You can’t eat telomerase or even inject it, because it is only effective inside the cell nucleus. But every cell knows how to make telomerase. The trick is to signal the cell to make its own.

Strategies with supplements and medication have just become available the last few years. Several products now on the market are effective, though none is nearly strong enough to actually halt (or reverse) telomere loss. Claims are often couched in FDA-sanctioned language, and published results are scarce. But I have judged that the potential for better health and longer life is too great to wait until the dust clears before beginning to treat myself.

Several extracts of the Chinese herb astragalus (huang qi, 黄芪) have been found to stimulate expression of telomerase. Silymarin from milk thistle is another publicly known ingredient. Some products have ingredients claimed as trade secret.

  • Astragaloside IV and Cycloastragenol are available from Chinese suppliers Astraglaxo and Crackaging. They are still rather expensive, because only trace amounts of each compound are found in astragalus root – but costs are dropping rapidly. Theoretically, whole astragalus should contain too little of these compounds to be of any use, though there is one study that claims whole astragalus is effective in activating telomerase.

Cycloastragenol is claimed to be much more effective than Astragalocide IV, but the compounds are closely related and knowledgable chemists with whom I’ve spoken claim that Astragalocide IV turns to cycloastragenol in your stomach.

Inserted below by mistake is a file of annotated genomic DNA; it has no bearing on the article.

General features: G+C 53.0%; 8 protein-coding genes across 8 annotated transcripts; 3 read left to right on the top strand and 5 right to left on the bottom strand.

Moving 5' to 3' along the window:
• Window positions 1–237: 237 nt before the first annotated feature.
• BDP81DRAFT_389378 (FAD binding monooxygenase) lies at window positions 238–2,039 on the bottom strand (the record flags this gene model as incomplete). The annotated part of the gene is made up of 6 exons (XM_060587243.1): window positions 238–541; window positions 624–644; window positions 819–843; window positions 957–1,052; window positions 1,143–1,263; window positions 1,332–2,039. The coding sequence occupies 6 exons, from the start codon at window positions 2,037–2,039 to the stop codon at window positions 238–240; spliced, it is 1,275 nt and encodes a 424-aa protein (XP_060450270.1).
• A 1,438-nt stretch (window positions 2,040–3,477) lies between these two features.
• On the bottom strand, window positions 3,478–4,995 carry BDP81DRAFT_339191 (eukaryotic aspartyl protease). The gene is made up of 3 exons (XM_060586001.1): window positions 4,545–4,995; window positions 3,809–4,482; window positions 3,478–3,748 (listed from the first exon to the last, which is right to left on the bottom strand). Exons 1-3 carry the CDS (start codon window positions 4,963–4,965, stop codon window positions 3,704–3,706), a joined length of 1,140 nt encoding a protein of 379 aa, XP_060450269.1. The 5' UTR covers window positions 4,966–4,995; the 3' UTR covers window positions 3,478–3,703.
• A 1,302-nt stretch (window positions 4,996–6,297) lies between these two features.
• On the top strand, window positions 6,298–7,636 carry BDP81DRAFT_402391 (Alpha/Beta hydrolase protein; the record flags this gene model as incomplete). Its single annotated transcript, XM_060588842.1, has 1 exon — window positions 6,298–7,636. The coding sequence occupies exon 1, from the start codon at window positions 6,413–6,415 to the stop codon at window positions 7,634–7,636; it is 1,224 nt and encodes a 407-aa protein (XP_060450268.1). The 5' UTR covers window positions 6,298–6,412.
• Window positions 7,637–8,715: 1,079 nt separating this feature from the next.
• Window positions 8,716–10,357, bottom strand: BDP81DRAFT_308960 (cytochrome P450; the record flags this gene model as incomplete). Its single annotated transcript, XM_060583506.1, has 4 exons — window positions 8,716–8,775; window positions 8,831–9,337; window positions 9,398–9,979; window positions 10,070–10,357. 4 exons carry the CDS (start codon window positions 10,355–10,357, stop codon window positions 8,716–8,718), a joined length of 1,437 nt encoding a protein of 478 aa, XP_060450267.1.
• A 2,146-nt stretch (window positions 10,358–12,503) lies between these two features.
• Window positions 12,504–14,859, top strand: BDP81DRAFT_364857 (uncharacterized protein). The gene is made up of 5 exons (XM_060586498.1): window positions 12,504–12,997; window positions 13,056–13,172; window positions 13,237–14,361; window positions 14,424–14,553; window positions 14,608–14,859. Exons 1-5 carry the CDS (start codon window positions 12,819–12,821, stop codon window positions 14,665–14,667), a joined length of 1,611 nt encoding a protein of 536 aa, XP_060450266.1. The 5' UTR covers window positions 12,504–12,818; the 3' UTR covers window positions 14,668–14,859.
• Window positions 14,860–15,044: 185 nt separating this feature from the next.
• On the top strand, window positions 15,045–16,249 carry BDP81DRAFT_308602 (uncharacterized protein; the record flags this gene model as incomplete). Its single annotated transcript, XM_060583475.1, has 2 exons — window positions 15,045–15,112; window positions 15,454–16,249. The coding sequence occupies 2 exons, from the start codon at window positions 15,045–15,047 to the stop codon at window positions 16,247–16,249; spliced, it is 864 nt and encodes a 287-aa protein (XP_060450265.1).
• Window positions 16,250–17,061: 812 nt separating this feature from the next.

The most expensive and best tested of the astragalus formulations is TA-65, a secret, patented formula. How can it be both secret and patented? The patent covers several different chemical compounds. A lab analysis, published online, claims that TA-65=cycloastraganol.

  • TA-65 (from TA-Sciences) is the best-documented and most expensive of the products listed here. A few weeks ago, I reported that TA-65 was the same as cycloastragenol, according to analysis done by Revgenetics lab. I’ve since talked to two of the people who have been involved in telomerase products since the beginnings at Geron Corp. One told me that TA-65 is a “sister molecule” to cycloastragenol. The other told me his lab had tested both TA-65 and cycloastragenol for ability to promote telomerase in cell cultures, and that TA-65 was (weakly) positive while cycloastragenol was negative. Meanwhile, scientists at TA-Sciences say that TA-65 contains a single active ingredient, which they will not identify, though they say it is not cycloastragenol. The label refers to a patent 7846904, which covers cycloastragenol, astragaloside IV, and several other related molecules.